Now that may all seem like a trivial, even mindless, matter. And in many respect it is, but there is an important lesson to learn from this – about body image and helping children to differentiate between fantasy and reality.

The difficulties that young people have making sense of this picture-perfect world without negatively comparing themselves to it is so significant that we have dedicated two out of the eight lessons in our course on this topic and its impact.

@firstsite looks at the impact of sexual content online, and digs into the images we see all the time – in advertisements and increasingly on social media services. Kim Kardashian’s famous picture of her balancing a champagne glass on her butt actually appears as a key example of body image of the 2010s.

But tracking back through the decades – even going back to the 1800s – it becomes immediately clear that the “perfect body” is an arbitrary concept that changes over time. Why do we even think in terms of the perfect body?

At one point, we encourage teachers to hang up pictures of current advertisements and get students to identify what body parts the ad is focused on. By getting young people to critically assess the images they are constantly bombarded with, it gives them an awareness of issues around body image in the media, and from there, hopefully an awareness of, and extra confidence in their own bodies.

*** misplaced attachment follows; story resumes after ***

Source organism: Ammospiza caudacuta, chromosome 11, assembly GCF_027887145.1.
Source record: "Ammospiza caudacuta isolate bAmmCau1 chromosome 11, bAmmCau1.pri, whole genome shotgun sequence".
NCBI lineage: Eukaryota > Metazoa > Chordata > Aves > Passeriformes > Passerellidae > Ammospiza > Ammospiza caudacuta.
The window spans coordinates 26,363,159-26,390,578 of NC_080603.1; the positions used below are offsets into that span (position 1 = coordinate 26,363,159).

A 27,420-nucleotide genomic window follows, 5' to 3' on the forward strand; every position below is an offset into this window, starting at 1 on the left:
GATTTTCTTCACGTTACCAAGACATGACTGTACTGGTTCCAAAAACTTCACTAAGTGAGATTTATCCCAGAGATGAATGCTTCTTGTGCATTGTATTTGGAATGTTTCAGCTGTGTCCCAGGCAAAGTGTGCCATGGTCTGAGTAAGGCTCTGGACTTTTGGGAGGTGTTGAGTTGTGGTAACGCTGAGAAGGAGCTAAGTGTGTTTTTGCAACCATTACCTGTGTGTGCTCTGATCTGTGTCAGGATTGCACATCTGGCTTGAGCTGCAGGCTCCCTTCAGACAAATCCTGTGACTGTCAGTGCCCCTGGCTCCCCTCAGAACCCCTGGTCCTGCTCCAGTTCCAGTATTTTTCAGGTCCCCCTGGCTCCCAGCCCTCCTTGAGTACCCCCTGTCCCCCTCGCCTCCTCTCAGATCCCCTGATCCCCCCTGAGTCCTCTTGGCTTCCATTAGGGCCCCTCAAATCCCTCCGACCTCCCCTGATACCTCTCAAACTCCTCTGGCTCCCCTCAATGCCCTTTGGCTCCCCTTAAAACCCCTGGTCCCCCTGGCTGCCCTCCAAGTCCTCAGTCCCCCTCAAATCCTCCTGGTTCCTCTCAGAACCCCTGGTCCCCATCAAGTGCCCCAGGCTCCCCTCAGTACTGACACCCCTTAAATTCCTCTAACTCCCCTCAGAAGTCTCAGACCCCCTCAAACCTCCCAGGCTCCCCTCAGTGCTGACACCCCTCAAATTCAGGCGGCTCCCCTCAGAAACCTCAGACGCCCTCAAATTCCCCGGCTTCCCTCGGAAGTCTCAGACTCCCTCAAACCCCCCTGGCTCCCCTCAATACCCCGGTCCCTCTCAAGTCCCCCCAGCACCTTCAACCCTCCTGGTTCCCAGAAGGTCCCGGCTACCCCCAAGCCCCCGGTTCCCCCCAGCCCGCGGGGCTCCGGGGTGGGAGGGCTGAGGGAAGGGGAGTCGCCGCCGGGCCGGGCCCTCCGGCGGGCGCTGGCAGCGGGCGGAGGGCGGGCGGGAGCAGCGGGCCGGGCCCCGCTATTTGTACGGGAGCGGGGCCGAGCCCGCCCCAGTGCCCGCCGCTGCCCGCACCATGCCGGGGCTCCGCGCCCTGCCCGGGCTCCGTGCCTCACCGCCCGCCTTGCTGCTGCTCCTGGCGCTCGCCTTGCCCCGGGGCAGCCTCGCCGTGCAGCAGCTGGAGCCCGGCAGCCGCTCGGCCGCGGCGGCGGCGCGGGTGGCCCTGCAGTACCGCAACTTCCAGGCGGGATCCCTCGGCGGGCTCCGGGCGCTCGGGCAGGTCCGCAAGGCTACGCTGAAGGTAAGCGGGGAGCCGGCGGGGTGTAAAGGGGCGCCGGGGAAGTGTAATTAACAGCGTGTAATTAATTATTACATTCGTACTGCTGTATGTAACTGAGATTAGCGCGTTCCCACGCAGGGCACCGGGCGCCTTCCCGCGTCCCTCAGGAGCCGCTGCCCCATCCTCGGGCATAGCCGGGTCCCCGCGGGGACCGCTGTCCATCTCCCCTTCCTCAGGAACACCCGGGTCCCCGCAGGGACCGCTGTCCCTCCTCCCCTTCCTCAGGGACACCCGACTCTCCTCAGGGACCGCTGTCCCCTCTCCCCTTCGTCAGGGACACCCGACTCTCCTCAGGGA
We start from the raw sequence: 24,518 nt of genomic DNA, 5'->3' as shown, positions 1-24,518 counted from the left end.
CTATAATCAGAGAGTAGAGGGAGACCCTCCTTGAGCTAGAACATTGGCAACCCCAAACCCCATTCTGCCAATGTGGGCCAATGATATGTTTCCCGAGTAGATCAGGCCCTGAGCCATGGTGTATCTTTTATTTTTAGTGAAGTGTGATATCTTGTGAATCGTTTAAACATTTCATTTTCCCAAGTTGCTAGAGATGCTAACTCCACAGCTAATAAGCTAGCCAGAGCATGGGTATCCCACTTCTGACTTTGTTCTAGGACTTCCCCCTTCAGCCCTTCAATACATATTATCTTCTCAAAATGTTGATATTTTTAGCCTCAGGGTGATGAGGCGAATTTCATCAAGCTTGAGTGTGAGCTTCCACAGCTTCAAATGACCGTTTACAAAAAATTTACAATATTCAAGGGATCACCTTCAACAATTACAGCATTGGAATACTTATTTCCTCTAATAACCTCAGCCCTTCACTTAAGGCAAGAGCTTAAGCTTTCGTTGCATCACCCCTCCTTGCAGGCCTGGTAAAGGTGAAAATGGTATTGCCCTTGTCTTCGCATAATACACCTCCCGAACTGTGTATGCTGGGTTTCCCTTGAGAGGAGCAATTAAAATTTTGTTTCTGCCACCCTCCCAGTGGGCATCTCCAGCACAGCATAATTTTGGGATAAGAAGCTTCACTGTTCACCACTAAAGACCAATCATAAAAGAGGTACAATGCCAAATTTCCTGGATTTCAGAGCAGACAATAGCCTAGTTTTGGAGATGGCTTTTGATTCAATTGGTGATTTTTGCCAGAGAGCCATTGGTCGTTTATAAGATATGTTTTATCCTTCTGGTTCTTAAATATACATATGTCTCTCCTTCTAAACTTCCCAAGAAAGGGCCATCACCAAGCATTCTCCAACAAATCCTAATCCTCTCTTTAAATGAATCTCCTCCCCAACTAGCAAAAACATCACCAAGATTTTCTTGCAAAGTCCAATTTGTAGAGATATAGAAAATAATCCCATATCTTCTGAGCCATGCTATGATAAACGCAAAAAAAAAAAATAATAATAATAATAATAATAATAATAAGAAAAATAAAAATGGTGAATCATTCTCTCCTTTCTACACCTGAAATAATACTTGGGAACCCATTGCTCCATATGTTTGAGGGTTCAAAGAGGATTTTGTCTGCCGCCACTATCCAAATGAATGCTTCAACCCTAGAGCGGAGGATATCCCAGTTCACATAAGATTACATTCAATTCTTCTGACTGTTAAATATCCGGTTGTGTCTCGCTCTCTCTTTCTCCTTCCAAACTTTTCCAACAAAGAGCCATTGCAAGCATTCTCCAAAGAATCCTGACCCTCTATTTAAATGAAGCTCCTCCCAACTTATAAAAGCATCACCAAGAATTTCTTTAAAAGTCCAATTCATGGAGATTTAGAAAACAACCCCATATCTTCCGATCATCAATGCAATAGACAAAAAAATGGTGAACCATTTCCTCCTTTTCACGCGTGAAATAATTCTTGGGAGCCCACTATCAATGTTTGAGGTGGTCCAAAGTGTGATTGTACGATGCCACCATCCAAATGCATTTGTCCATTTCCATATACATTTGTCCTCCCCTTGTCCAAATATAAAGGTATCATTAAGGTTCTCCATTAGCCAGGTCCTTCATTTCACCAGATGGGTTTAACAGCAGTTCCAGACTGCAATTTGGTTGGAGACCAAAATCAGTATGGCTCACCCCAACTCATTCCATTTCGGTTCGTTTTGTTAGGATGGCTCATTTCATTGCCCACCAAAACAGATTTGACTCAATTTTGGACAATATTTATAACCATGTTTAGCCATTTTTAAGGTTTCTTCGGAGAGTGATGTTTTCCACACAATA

We have an entire lesson on media and celebrities with side-by-side examples of how celebrities’ images are touched-up and Photoshopped to look more fabulous than reality.

Increasingly, there are influential women that are pushing back against this picture-perfect approach. Actress Kiera Knightley famously told reporters “those things really aren’t mine” when she was shown an image of her significantly enhanced breasts on a movie poster. As she has grown more powerful as an actress, she had repeatedly vetoed similar efforts to boost her profile.

And singer Alicia Keys has become a de facto face for the #NoMakeup movement, refusing to spend hours trying to look immaculate and appearing on stage au naturel – something that resulted in a significant amount of online abuse.

One group – Global Democracy – even made a video that showed exactly how far from reality simple Photoshopping makes images. Go on – watch it – you know you want to.

Example slides from part 3 of our course showing how images are manipulated.

If you can get young people to think critically about this curated viewing experience that they have every day, often without realizing it, then it becomes possible to get them to ask the critical question: what is real beauty?

Just don’t expect Kim Kardashian to get there anytime soon. The same day as the unauthorized pictures of her on the beach appeared, magazines and newspapers – offline and online – were provided with a number of “personal Polaroids” of her and her sister in Mexico. In every one, they looked fabulous – and flawless.

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On May 4, 2017